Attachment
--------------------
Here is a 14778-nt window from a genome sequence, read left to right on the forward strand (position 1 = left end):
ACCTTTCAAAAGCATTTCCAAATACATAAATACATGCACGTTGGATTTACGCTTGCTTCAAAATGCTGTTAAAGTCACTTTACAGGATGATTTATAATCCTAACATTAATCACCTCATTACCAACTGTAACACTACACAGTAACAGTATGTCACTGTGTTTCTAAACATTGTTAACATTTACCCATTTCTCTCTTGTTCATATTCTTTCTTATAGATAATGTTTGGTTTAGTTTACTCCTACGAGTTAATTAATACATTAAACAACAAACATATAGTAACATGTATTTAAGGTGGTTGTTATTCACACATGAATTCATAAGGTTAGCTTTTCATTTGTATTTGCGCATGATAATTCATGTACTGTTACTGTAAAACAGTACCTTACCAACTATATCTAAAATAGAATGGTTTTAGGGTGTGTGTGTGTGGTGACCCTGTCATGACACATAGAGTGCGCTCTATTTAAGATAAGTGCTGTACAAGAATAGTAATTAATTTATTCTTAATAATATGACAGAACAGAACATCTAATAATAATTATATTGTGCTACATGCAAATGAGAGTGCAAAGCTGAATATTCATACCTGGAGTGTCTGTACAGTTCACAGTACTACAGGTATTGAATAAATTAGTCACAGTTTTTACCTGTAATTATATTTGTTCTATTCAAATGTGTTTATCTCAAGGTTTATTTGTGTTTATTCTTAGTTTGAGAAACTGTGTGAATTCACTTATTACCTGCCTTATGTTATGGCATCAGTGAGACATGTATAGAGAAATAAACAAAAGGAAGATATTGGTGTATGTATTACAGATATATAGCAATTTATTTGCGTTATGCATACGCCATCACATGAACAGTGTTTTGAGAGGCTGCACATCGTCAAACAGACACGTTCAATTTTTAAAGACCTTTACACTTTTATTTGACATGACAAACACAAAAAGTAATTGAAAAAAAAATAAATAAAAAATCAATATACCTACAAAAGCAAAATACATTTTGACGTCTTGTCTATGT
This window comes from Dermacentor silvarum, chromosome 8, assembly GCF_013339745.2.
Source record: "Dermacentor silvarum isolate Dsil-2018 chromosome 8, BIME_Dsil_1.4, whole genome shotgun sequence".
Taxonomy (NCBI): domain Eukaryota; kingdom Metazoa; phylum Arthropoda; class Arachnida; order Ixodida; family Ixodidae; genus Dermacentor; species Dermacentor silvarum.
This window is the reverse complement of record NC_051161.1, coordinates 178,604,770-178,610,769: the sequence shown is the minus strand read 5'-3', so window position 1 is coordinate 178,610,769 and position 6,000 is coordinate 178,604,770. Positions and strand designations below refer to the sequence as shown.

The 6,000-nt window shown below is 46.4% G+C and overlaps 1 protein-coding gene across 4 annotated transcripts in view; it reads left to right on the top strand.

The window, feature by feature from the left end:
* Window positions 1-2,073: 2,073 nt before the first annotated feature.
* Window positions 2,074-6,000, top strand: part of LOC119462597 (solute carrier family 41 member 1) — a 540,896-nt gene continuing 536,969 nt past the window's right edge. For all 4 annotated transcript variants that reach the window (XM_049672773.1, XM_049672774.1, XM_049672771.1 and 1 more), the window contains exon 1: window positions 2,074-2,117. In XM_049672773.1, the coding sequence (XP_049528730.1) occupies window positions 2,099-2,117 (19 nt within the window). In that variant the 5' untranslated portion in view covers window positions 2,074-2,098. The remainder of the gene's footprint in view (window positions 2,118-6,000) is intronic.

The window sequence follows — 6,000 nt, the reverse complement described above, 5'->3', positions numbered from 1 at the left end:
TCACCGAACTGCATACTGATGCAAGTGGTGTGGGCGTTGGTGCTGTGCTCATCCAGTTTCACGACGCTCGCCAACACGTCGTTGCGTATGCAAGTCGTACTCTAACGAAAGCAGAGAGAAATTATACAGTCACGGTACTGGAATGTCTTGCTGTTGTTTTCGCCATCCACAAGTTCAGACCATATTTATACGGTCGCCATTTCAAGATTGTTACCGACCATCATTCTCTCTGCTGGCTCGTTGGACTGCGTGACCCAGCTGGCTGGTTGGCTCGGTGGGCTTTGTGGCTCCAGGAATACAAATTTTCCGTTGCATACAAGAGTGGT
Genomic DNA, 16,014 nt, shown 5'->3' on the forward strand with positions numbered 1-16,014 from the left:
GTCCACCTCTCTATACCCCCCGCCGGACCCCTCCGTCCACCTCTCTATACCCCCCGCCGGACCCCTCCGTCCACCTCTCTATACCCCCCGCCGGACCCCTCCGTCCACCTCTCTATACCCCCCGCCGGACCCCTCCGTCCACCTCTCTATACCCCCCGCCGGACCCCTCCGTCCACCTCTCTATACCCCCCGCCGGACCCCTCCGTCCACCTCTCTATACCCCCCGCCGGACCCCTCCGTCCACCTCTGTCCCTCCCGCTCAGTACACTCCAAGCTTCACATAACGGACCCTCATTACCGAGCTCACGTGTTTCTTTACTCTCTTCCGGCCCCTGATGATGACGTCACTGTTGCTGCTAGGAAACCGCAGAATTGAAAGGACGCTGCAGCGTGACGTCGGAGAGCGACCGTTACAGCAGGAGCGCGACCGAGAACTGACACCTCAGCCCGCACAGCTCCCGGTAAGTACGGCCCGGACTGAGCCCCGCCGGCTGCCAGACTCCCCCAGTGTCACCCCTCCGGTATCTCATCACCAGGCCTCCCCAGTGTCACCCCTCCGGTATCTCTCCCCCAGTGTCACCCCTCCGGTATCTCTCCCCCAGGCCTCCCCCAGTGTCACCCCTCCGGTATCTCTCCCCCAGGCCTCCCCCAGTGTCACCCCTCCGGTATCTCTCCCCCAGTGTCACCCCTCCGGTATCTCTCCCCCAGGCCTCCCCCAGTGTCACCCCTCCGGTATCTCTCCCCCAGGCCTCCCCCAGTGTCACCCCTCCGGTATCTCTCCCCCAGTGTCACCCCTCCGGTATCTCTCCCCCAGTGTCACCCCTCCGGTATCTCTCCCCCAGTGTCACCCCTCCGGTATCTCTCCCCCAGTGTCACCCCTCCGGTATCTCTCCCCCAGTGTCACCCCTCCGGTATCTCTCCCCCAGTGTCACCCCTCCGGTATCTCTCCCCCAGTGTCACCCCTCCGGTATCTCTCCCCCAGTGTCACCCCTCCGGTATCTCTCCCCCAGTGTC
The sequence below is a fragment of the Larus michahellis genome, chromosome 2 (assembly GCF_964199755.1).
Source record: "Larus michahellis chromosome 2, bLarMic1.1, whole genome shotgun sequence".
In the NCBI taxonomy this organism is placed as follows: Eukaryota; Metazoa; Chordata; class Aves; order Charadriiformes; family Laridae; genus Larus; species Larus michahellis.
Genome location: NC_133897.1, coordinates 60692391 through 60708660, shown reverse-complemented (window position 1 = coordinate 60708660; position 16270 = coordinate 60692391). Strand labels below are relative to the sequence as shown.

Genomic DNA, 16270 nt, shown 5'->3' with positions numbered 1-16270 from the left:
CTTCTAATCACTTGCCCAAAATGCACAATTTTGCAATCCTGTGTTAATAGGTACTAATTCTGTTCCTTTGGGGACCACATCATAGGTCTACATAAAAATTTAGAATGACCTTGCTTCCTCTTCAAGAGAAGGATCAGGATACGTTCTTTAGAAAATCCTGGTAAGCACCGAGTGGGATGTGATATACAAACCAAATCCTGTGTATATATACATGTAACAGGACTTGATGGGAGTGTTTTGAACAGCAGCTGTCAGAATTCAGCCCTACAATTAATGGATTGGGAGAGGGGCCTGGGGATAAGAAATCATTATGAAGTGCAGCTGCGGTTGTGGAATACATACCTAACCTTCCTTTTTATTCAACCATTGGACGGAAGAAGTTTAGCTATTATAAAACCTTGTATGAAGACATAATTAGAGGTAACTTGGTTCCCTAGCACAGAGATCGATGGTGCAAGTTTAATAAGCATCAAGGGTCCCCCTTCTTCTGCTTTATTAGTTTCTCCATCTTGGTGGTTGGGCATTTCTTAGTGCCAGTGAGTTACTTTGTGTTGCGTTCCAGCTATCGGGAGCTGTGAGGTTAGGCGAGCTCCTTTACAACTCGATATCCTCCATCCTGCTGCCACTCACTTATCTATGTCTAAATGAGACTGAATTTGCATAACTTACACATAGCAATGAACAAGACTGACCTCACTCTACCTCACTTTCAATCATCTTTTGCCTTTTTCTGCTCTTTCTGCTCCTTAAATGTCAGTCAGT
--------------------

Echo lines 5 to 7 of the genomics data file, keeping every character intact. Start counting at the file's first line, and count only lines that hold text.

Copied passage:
Taxonomy (NCBI): domain Eukaryota; kingdom Metazoa; phylum Arthropoda; class Arachnida; order Ixodida; family Ixodidae; genus Dermacentor; species Dermacentor silvarum.
This window is the reverse complement of record NC_051161.1, coordinates 178,604,770-178,610,769: the sequence shown is the minus strand read 5'-3', so window position 1 is coordinate 178,610,769 and position 6,000 is coordinate 178,604,770. Positions and strand designations below refer to the sequence as shown.

The 6,000-nt window shown below is 46.4% G+C and overlaps 1 protein-coding gene across 4 annotated transcripts in view; it reads left to right on the top strand.